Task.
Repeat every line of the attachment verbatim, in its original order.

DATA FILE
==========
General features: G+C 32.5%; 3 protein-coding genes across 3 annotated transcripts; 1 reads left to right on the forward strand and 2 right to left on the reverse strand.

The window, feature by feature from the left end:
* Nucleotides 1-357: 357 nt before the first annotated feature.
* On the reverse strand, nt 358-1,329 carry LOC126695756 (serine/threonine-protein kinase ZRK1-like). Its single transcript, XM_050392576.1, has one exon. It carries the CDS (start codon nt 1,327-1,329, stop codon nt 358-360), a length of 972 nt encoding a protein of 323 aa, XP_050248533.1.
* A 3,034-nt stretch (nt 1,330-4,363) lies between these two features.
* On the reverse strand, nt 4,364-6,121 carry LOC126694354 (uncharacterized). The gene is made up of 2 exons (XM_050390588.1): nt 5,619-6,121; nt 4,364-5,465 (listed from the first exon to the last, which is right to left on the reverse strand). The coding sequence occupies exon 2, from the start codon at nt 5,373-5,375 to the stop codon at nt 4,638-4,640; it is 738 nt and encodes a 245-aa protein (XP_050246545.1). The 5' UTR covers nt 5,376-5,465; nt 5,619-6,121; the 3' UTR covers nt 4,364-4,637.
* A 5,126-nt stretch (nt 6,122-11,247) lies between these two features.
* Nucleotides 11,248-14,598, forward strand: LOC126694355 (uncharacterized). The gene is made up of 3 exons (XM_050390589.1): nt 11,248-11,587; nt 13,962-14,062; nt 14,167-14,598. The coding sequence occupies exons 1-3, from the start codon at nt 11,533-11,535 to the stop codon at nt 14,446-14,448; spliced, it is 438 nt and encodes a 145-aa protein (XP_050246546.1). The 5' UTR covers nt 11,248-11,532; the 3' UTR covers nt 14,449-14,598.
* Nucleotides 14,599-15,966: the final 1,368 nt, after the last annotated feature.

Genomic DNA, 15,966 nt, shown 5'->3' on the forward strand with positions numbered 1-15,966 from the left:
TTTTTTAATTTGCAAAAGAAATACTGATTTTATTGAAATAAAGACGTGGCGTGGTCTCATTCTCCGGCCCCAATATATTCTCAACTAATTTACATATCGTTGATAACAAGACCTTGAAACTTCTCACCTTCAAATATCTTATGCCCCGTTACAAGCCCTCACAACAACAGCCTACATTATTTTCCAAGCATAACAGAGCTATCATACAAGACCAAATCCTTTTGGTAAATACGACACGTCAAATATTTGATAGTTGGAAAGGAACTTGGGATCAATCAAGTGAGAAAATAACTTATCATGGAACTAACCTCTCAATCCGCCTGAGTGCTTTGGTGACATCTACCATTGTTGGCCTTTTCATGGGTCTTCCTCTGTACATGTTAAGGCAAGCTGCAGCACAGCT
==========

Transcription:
General features: G+C 32.5%; 3 protein-coding genes across 3 annotated transcripts; 1 reads left to right on the forward strand and 2 right to left on the reverse strand.

The window, feature by feature from the left end:
* Nucleotides 1-357: 357 nt before the first annotated feature.
* On the reverse strand, nt 358-1,329 carry LOC126695756 (serine/threonine-protein kinase ZRK1-like). Its single transcript, XM_050392576.1, has one exon. It carries the CDS (start codon nt 1,327-1,329, stop codon nt 358-360), a length of 972 nt encoding a protein of 323 aa, XP_050248533.1.
* A 3,034-nt stretch (nt 1,330-4,363) lies between these two features.
* On the reverse strand, nt 4,364-6,121 carry LOC126694354 (uncharacterized). The gene is made up of 2 exons (XM_050390588.1): nt 5,619-6,121; nt 4,364-5,465 (listed from the first exon to the last, which is right to left on the reverse strand). The coding sequence occupies exon 2, from the start codon at nt 5,373-5,375 to the stop codon at nt 4,638-4,640; it is 738 nt and encodes a 245-aa protein (XP_050246545.1). The 5' UTR covers nt 5,376-5,465; nt 5,619-6,121; the 3' UTR covers nt 4,364-4,637.
* A 5,126-nt stretch (nt 6,122-11,247) lies between these two features.
* Nucleotides 11,248-14,598, forward strand: LOC126694355 (uncharacterized). The gene is made up of 3 exons (XM_050390589.1): nt 11,248-11,587; nt 13,962-14,062; nt 14,167-14,598. The coding sequence occupies exons 1-3, from the start codon at nt 11,533-11,535 to the stop codon at nt 14,446-14,448; spliced, it is 438 nt and encodes a 145-aa protein (XP_050246546.1). The 5' UTR covers nt 11,248-11,532; the 3' UTR covers nt 14,449-14,598.
* Nucleotides 14,599-15,966: the final 1,368 nt, after the last annotated feature.

Genomic DNA, 15,966 nt, shown 5'->3' on the forward strand with positions numbered 1-15,966 from the left:
TTTTTTAATTTGCAAAAGAAATACTGATTTTATTGAAATAAAGACGTGGCGTGGTCTCATTCTCCGGCCCCAATATATTCTCAACTAATTTACATATCGTTGATAACAAGACCTTGAAACTTCTCACCTTCAAATATCTTATGCCCCGTTACAAGCCCTCACAACAACAGCCTACATTATTTTCCAAGCATAACAGAGCTATCATACAAGACCAAATCCTTTTGGTAAATACGACACGTCAAATATTTGATAGTTGGAAAGGAACTTGGGATCAATCAAGTGAGAAAATAACTTATCATGGAACTAACCTCTCAATCCGCCTGAGTGCTTTGGTGACATCTACCATTGTTGGCCTTTTCATGGGTCTTCCTCTGTACATGTTAAGGCAAGCTGCAGCACAGCT